After James McFarlane’s funeral on July 18, radical leaders like David Bradford emerged. A group he headed robbed the U.S. mail as it left Pittsburgh to find several letters condemning them. In response, he called for an assembly meeting on August 1 at Braddock's Field, about 8 miles east of Pittsburgh. About 7,000 people attended, primarily consisting of the poor and landless. Some radicals wanted to attack Pittsburgh directly, with there also being discussions of declaring independence from the United States and joining with Spain or Great Britain. Ultimately, what came of Pittsburgh was just the burning of Major Kirkpatrick’s barns. President Washington was confronted with armed insurrection all across Appalachia, but with the most intense activity in western Pennsylvania. While he wanted to maintain governmental authority, he did not want to alienate the public, thus he went to his cabinet for advice. Except for Edmund Randolph, the entire cabinet recommended using force, especially Alexander Hamilton. He thus did both. Aiming to set an example for all of Appalachia, he raised up a militia army and sent a number of commissioners to meet with the Western Pennsylvania rebels. Privately, however, Washington doubted that the commissioners would be able to accomplish much and believed that a military expedition was needed. A Supreme Court Justice was required, under the Militia Act of 1792, to certify this state of rebellion, which was done by Justice James Wilson on August 4.
Three days later, Washington regretfully announced that a militia would be called out to suppress the most intense rebellion and indirectly suppress the rest. On September 25, Washington issued a proclamation summoning the militias of Pennsylvania, Maryland, New York, and Virginia. There were a few problems with that, though. Few men volunteered, so a draft was used to fill out the militia. Draft evasion was widespread in Appalachian states, even in areas east of the Mountains (including Philadelphia which was hurt by a lack of direct trade and shipping route to the Atlantic). Several counties in eastern Virginia saw armed resistance and there were anti-draft riots in western Maryland and many parts of New York. Second, George Washington had underestimated how widespread the Whiskey Rebellion was outside of western Pennsylvania, which naturally led to even fewer people accepting the draft. Third, the state government of Pennsylvania itself had other plans in store which required all the resources it could get. On September 30, Washington left the capital at Philadelphia to review the progress of the military expedition. He initially traveled to Reading. After that, he moved on to Womelsdorf, then Harrisburg, Bedford, and Fort Cumberland (in Maryland). It was in his travels when he realized he had underestimated how far the Whiskey Rebellion had reached. He feared that the rebellion may soon turn into civil war and break the fragile Union apart for good.
Unfortunately for Pennsylvania's government based out of Lancaster, it discovered there was so much discontent on both sides of the Appalachians that there would not be enough manpower to successfully carry out the plan to invade the Federation of Delaware Bay. The intended goal was to make Philadelphia have direct trade access to the sea again but doing so during the undeclared Whiskey War was later deemed too risky. At the time the federal army had reached western Pennsylvania, they had absorbed how widespread the rebellion was and how difficult it would be to put down. Then, the unthinkable happened. One of the rebels of western Pennsylvania shot and killed president George Washington in the heat of combat in October 1794. In his place came John Adams, who was sworn in at Philadelphia the next day. He was no friend of the Whiskey Rebellion, given his stronger stance on military action against the rebels, and even wanting to increase the tax. This only served to anger the opponents of the Whiskey Tax. Those who were simply political opponents soon took up arms. Resentment became aggression. By the end of the month, almost everywhere in Appalachia was in a full-scale rebellion. President Adams called upon residents in coastal areas to enlist in the Federal Army, especially those in New England. But even they weren’t fully content with the situation since no Delaware Bay meant lost shipping revenues for coastal regions. In Adam’s birthplace of New England, fewer enrolled than anticipated.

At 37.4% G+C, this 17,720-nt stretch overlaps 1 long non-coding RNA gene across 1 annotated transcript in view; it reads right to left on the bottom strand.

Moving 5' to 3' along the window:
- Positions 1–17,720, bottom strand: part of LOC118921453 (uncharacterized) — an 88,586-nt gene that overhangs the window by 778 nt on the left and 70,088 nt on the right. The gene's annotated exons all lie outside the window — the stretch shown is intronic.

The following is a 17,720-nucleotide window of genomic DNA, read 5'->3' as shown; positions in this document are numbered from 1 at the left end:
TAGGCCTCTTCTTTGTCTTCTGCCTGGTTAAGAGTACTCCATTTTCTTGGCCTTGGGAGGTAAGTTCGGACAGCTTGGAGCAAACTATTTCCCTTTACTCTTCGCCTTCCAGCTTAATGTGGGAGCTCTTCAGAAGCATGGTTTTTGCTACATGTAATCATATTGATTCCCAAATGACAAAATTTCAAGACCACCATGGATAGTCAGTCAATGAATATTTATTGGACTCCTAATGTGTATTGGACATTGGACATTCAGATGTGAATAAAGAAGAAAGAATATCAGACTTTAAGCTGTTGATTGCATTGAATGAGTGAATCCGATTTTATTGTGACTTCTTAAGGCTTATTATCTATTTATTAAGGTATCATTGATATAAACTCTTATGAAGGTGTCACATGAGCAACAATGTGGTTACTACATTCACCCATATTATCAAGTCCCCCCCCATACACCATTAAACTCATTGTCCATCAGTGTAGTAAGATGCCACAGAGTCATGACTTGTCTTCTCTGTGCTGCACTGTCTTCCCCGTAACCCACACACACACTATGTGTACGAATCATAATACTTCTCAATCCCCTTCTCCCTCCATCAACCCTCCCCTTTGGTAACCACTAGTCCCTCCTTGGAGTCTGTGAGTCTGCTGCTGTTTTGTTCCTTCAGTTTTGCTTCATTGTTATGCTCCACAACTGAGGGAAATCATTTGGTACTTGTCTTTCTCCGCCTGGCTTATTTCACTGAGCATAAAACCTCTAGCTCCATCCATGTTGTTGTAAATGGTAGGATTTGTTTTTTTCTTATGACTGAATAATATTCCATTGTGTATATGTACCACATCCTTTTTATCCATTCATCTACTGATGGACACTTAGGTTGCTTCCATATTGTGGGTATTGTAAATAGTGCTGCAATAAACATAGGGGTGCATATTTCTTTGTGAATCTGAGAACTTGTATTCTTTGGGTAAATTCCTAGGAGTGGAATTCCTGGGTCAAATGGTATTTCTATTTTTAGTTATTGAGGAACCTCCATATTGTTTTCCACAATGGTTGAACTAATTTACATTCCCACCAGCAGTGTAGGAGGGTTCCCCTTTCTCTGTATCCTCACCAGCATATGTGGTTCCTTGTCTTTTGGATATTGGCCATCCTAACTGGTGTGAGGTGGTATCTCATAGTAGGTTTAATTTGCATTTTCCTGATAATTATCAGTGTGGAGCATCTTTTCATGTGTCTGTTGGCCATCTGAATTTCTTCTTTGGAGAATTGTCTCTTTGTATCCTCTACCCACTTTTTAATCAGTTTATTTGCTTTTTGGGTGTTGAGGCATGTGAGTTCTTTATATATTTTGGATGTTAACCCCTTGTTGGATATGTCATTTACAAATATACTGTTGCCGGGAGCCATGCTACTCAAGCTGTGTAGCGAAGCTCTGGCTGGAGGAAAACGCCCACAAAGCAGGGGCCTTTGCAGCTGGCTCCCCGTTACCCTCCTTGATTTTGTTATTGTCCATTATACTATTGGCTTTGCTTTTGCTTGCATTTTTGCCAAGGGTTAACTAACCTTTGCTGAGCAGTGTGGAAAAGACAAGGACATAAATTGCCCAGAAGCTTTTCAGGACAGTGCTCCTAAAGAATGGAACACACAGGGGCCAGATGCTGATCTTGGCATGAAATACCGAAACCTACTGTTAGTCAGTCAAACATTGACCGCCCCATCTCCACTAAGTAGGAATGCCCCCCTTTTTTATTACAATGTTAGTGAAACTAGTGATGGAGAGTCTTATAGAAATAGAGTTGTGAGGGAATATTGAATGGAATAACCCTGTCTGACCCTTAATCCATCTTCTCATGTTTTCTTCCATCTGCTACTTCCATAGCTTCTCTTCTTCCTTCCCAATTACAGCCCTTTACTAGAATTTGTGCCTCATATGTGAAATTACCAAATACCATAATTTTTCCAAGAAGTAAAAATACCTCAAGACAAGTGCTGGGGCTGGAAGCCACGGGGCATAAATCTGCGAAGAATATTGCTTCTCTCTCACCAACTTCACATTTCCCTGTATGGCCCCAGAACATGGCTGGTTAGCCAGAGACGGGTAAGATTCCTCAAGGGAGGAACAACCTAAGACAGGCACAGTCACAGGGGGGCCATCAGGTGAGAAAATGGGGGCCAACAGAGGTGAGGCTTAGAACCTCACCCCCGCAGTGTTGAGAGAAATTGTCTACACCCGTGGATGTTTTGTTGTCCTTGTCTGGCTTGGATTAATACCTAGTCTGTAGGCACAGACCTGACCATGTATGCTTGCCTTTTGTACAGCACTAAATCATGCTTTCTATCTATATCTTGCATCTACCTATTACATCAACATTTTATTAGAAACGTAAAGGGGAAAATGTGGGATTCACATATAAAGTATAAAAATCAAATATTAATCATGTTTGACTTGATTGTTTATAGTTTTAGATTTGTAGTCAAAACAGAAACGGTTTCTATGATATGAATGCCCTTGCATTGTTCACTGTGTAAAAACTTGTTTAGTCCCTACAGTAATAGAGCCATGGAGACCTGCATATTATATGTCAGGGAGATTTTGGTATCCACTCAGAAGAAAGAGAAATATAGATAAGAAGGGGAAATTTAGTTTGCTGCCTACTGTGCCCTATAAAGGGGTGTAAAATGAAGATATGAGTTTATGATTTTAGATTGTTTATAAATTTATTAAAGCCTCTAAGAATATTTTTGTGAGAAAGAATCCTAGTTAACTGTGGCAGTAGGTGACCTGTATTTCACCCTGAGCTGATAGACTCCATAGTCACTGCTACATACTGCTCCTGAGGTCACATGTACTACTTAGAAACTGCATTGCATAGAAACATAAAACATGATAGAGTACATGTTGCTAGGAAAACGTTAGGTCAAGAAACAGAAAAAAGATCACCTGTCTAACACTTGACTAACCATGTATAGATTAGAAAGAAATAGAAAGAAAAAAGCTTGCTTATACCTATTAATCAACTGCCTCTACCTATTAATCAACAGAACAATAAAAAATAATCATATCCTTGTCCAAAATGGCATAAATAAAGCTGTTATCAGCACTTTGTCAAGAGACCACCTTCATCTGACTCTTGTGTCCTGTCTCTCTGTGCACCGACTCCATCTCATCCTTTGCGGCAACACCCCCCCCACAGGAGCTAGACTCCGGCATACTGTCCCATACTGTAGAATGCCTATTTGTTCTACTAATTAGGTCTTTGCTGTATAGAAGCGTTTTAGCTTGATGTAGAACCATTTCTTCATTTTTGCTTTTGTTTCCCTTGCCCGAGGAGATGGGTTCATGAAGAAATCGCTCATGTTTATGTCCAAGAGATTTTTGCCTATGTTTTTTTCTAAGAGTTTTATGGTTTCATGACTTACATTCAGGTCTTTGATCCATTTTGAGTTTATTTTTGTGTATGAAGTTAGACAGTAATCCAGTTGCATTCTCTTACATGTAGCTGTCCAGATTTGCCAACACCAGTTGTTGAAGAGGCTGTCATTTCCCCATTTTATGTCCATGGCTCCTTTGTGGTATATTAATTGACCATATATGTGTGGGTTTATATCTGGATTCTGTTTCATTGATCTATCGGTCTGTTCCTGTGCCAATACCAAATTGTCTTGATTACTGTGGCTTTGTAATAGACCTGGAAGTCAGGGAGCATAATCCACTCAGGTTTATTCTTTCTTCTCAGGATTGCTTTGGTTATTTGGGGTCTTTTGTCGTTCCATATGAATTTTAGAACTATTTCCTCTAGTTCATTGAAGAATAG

John Adams began encouraging European powers, most notably the British, to supply weapons and funds for the Federal Army. Many states considered this an overreach of federal authority. Protests and riots occurred across the Union as the British and New England continued to provide supplies. All in all, there were some 2,000 deaths that were linked to the undeclared Whiskey War, most of which were civilians. Come the 1796 presidential election, the popularity of incumbent president Adams was mixed, with the mercantile urban areas favoring Adams and the Federalist party while the agrarian rural Appalachians favored Thomas Jefferson and the Democratic-Republican Party. At first, it looked like Jefferson would win but Adams ultimately won in the Electoral College by just five votes. For many states, this was the last straw. Two states hit hardest by the Whiskey War, Kentucky and Virginia, announced they would not tolerate Adams overextending his power any longer and that the only remedy was to leave the Union. John Breckinridge of Kentucky and Thomas Jefferson of Virginia made declarations for their states in February and March 1797 respectively. Without a connection to the rest of the country and nothing legally preventing secession, North Carolina and newly-admitted Tennessee would soon exit that May. Pennsylvania then joined in that summer, using it as an excuse to invade and annex the Federation of Delaware Bay. The United States had only six states remaining.